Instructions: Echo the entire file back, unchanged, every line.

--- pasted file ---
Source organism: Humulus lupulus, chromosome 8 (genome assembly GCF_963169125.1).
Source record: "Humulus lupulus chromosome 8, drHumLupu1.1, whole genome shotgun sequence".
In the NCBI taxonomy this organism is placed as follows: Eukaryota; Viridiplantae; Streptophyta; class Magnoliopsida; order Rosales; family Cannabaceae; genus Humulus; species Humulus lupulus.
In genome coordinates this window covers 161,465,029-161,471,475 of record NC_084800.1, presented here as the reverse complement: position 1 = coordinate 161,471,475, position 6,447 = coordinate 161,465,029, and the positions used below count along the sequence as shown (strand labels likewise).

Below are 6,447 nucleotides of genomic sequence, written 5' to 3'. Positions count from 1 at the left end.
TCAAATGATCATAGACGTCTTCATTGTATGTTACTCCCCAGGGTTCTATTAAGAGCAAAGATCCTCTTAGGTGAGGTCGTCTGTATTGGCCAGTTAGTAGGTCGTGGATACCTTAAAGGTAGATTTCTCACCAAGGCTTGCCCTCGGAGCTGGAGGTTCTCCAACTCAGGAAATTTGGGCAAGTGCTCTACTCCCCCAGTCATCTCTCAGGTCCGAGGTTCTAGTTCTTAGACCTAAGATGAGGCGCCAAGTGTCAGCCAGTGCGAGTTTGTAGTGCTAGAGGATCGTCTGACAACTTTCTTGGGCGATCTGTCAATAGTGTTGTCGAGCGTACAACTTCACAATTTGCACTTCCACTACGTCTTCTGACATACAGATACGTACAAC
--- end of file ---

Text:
Source organism: Humulus lupulus, chromosome 8 (genome assembly GCF_963169125.1).
Source record: "Humulus lupulus chromosome 8, drHumLupu1.1, whole genome shotgun sequence".
In the NCBI taxonomy this organism is placed as follows: Eukaryota; Viridiplantae; Streptophyta; class Magnoliopsida; order Rosales; family Cannabaceae; genus Humulus; species Humulus lupulus.
In genome coordinates this window covers 161,465,029-161,471,475 of record NC_084800.1, presented here as the reverse complement: position 1 = coordinate 161,471,475, position 6,447 = coordinate 161,465,029, and the positions used below count along the sequence as shown (strand labels likewise).

Below are 6,447 nucleotides of genomic sequence, written 5' to 3'. Positions count from 1 at the left end.
TCAAATGATCATAGACGTCTTCATTGTATGTTACTCCCCAGGGTTCTATTAAGAGCAAAGATCCTCTTAGGTGAGGTCGTCTGTATTGGCCAGTTAGTAGGTCGTGGATACCTTAAAGGTAGATTTCTCACCAAGGCTTGCCCTCGGAGCTGGAGGTTCTCCAACTCAGGAAATTTGGGCAAGTGCTCTACTCCCCCAGTCATCTCTCAGGTCCGAGGTTCTAGTTCTTAGACCTAAGATGAGGCGCCAAGTGTCAGCCAGTGCGAGTTTGTAGTGCTAGAGGATCGTCTGACAACTTTCTTGGGCGATCTGTCAATAGTGTTGTCGAGCGTACAACTTCACAATTTGCACTTCCACTACGTCTTCTGACATACAGATACGTACAAC